VANCOUVER — One of the first questions Mark McMorris asked doctors following a horrific crash over the weekend was if he would be healthy in time to compete at the 2018 Winter Olympics.
His older brother has no doubt the Canadian snowboarding star will be ready.
"Right now in his head, he's going to the Olympics," Craig McMorris said in a phone interview with The Canadian Press on Wednesday. "I believe he's going to the Olympics.
"It's all day by day, but there's no reason he's not."
Mark McMorris suffered severe injuries while snowboarding with Craig and a group of friends on Saturday in B.C.'s backcountry after going off a jump and crashing into some trees near Whistler.
A bronze medallist at the 2014 Olympics, McMorris suffered breaks to his jaw and left arm, a ruptured spleen, a stable pelvic fracture, rib fractures and a collapsed left lung.
The 23-year-old from Regina had to be airlifted off the mountain and underwent two separate surgeries over the weekend to control bleeding and repair his jaw and arm.
Craig McMorris said Wednesday that while the injuries are serious, Mark is showing steady improvement while recovering at Vancouver General Hospital.
"Mark's doing amazing, actually," he said. "He's in pain, but every five, six hours when I go back there's been major progress.
"Everything is positive for him now moving forward. He's a hard worker and he's going to be back right away."
Craig McMorris posted a photo of his brother mustering a small smile and giving a thumbs up from his hospital bed alongside their mother Cindy on the photo-sharing app Instagram on Tuesday.
Craig described what happened to his brother, who won bronze in slopestyle's debut at the Sochi Olympics while dealing with broken ribs, as a "freak accident."
"It was pretty small," Craig said of the jump. "It was infinitely below our skill level ... but Mark flew a little too far left and ended up in some trees, which is super unfortunate."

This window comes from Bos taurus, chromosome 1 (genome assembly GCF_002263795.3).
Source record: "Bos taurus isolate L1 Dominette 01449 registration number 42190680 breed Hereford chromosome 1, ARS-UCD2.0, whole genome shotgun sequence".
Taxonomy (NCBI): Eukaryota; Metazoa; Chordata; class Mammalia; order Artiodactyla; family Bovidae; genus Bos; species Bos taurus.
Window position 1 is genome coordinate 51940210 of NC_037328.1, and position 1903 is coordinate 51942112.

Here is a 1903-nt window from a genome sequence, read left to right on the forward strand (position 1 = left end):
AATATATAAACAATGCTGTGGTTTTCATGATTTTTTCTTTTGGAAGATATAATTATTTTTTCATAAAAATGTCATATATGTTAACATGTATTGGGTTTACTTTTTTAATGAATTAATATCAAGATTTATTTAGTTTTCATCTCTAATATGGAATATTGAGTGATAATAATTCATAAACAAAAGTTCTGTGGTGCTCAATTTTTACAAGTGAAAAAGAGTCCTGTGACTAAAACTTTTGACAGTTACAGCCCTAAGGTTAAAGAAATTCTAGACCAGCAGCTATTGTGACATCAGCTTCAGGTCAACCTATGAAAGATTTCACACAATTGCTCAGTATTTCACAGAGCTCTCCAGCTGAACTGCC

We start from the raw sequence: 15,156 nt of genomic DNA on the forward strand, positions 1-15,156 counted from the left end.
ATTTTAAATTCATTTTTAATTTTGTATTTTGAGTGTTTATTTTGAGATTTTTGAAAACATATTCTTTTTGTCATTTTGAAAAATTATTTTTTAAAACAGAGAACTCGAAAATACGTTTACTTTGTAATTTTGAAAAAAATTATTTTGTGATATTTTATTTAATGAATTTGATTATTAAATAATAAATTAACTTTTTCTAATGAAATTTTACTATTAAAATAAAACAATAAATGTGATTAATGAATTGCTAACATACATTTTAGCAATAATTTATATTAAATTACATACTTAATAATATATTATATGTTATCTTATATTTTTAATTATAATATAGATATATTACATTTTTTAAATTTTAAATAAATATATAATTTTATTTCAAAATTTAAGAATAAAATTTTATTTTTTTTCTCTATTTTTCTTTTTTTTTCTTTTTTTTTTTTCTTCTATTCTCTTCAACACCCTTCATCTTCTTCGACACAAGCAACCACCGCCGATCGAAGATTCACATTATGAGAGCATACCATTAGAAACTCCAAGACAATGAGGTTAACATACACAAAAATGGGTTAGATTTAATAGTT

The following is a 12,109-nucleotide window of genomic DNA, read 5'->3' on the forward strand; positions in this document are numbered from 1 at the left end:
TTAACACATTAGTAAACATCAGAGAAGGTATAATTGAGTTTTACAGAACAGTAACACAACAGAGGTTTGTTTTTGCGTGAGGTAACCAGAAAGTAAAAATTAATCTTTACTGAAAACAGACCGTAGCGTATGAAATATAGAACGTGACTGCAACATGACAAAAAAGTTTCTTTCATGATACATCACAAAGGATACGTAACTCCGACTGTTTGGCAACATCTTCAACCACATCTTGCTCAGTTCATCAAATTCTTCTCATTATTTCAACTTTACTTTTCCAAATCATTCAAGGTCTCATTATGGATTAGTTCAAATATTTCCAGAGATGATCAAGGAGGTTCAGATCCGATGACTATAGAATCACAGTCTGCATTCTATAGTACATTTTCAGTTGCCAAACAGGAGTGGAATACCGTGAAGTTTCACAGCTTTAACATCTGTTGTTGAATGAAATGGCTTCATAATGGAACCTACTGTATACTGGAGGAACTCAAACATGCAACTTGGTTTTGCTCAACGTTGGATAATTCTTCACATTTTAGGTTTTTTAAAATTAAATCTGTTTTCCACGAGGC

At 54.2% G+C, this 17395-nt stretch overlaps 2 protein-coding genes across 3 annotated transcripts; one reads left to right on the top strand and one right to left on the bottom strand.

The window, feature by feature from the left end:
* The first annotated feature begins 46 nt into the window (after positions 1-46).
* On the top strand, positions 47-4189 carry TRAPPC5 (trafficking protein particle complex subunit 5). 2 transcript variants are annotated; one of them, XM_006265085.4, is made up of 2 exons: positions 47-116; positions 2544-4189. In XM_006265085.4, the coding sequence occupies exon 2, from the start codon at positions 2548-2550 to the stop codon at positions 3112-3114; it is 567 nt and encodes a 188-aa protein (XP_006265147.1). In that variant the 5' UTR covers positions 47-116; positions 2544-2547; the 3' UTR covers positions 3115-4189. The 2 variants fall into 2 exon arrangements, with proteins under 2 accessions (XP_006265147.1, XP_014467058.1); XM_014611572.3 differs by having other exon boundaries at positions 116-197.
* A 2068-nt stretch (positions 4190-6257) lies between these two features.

The group didn't know what to think initially, but quickly sprang into action, calling for help by cell phone and keeping Mark comfortable.
"Mark was conscious, talking to us, explaining what was the most painful," said Craig, also an accomplished professional snowboarder. "You're making sure he can breathe and he's communicating with us and is still awake.
"If you're super scared or panicked then you're wasting time. You just go into full adrenaline, full: 'We've got to get out of here as soon as possible.' And we did."
Craig said the helicopter arrived in under two hours. Mark was initially taken to Whistler before being flown to Vancouver.
"I've been involved in backcountry rescues before," said Craig, who broke his leg last year and had to be airlifted out by helicopter. "This was by far the gnarliest and most severe."
Fans of backcountry skiing and snowboarding seek out fresh fallen snow on unmarked and ungroomed slopes in remote areas that usually aren't maintained or patrolled by the personnel seen at traditional resorts.
"When something like this happens you learn so much," said Craig McMorris. "You realize how unprepared you are, the severity of everything and you do a lot of learning. But I also don't think you could just stop.
"It's our lives, something we're extremely passionate about."
Despite the injuries he suffered, Canada Snowboard announced this week Mark McMorris had been provisionally nominated to the country's Olympic team.
While there's no timetable for his recovery, he will have to show he's healthy before fully securing his spot for the Games in Pyeongchang, South Korea, that begin Feb. 9, 2018.
"That's part of being an extremely high-level snowboarder — you get hurt," said Craig McMorris. "It's traumatic and it sucks and it's awful, but it's part of the job."
If he's able to compete, Mark McMorris is considered a strong medal contender heading into 2018, especially with the big air event now included alongside slopestyle.
McMorris won three X Games medals this season along with two World Cup Crystal Globes, one for big air and another as the overall champion.
His stellar campaign came on the heels of another serious injury suffered in February 2016 when he caught an edge on a landing at an event in Los Angeles.
McMorris — who has 14 combined X Games medals in his career, including five in big air — fractured his right femur and had a metal rod surgically implanted in his thigh.
"We've gone through the process before of that six, nine months of rehab every single day to get back on your snowboard," said Craig Morrris. "Maybe I'm speaking too soon, but I don't imagine this will be any different."
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Joshua Clipperton, The Canadian Press